21
Proof sketch: density upper bound Let f : {+1,-1} n → {+1,-1} be any boolean fcn. Let: L 1 (f) = Σ | f (S)|. Since Σ f (S) 2 = Σ f (S) 2 = 1 (Parseval), by Cauchy-Schwarz, L 1 (f) ≤ 2 n/2. [Bruck-Smolensky-92] shows that f always has a PTF of density 2n L 1 (f) 2. So we’re already done unless, say, L 1 (f) ≥ (1/n) 2 n/2. S [n]

22
Proof sketch continued If L 1 (f) is very close to its upper bound, 2 n/2, then its coefficients must be very “spread out”: a handful may be “large,” but almost all must be close to 2 -n/2. Recall: f(x) = Σ f (S) x S. Let L be the set of coefficients that are “small.” Fix x. We show that if you omit a random selection of (1/O(n)) 2 n terms from L, the sum of what you omit is smaller than 1 w.p. 1 – 2 -2n. S [n]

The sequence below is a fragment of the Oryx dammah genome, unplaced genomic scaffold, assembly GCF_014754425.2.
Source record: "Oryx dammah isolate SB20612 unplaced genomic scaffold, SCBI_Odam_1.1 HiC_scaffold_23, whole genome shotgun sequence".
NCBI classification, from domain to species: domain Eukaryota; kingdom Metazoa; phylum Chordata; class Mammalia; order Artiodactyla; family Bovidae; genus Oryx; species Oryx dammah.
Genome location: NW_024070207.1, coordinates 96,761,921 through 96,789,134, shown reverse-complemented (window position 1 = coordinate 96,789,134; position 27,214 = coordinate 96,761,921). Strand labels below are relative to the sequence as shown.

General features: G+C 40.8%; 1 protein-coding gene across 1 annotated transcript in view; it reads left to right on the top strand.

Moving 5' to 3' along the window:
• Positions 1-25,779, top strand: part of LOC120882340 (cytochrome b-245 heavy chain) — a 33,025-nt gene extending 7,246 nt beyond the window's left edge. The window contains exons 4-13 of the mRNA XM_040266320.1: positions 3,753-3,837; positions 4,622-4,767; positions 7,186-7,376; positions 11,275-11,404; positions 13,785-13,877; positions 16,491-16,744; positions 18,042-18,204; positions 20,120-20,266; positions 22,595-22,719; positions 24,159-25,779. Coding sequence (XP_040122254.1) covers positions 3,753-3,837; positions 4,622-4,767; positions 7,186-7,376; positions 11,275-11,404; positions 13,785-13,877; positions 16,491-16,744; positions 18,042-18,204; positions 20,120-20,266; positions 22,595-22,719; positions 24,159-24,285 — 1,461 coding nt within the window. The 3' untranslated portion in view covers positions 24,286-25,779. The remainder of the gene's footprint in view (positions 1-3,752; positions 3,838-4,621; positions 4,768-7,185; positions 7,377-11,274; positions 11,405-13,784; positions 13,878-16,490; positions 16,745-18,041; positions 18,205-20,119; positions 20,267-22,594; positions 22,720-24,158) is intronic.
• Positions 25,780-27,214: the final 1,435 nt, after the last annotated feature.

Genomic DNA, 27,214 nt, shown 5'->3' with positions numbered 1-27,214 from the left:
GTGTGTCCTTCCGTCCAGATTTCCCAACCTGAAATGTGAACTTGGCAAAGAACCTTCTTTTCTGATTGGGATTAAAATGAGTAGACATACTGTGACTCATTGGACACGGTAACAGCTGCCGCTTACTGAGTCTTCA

23
f(x) = Σ f (S) x S We’re adding up N ≈ 2 n numbers, f (S) x S. Each is not much more than ± 2 -n/2 = ± 1/√N. Their mean is very small – around ± log(N)/N: Had we summed over all S we would have gotten f(x) = ± 1; we omitted few terms. Hence (Hoeffding) if we sum a random subset of size N/log(N), the result has magnitude at most 1 w.p. at most 1/N 2. Proof sketch: completed S L

24
Open problems For the problem of degree, the conjecture of Wang & Williams and ABFR is still open: Is the PTF degree of almost every function as low as n/2 ? For the problem of density, we’re not even sure where the right answer lies:.11 2 n … (1-1/O(n)) 2 n. Our conjecture: Almost every function has PTF density.5 2 n.

Similar presentations

© 2016 SlidePlayer.com Inc.

All rights reserved.

Ads by Google